The Maidstone Borough Council’s (MBC) Crematorium has donated £14,000 to Parkinson’s UK, a charity that helps people living with the neurological condition.
The money comes from the Crematorium Metal Recycling Scheme, which collects metals from cremations with the consent of the bereaved families. The metals, such as those from artificial joints, are sent to a company in Sheffield that melts them and uses them to make new orthopaedic implants or other products. The scheme is a respectful and eco-friendly way to remember the deceased and support a good cause.
Lawrence Hallewell, Branch Fund Raiser from the Parkinson’s branch in Maidstone said:
“I still can’t quite believe the generous donation to our local branch of Parkinson’s UK. It will make such a difference. We support local members, their families and carers with activities and events aimed at improving the quality of life for those living with Parkinson’s. This money will go towards the costs of our numerous activities, thank you so much.”
Cllr Patrik Garten, Cabinet Member for Environmental Services at Maidstone Borough Council said:
“We are so grateful for the generosity of bereaved families who make the difficult decision to consent to orthopaedic implants such as knee and hip replacement joints being removed from the ashes. We really can’t thank them enough; it is heart-warming to know so many local charities have been helped through this scheme.”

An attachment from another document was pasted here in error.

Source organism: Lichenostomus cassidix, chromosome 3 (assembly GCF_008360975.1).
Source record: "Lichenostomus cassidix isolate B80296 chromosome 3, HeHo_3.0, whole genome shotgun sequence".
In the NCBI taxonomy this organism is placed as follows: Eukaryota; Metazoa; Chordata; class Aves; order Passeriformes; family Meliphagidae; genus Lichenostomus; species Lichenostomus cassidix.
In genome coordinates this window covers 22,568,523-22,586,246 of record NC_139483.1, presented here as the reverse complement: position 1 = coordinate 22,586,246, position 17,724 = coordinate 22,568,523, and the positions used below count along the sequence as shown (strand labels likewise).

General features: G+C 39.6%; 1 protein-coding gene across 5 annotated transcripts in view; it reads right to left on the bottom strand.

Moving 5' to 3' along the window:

The scheme is run by the Institute of Cemetery and Crematorium Management (ICCM) https://iccm-uk.com/iccm/?pagename=recyclingmetal. Since joining in 2013 the Council has donated £161,076.00 to bereavement related charities.
MBC joined the scheme in 2012, prior to this, implants from loved ones used to be stored at the crematorium until there was a sufficient amount and would then be buried within the Gardens of Remembrance.
As this method of disposal has become less acceptable and like many other crematoriums in the UK and the continent, any metal residue found will be recycled unless the family wish to make alternative arrangements.
The metals used for implants are special medical grade stainless steel, titanium and cobalt chrome, which are all produced from non-renewable resources. In the future, these resources will become depleted and such metals will become less available for operations. Therefore, this recycling scheme helps to protect the environment as well as saving resources and providing potential benefits for the living.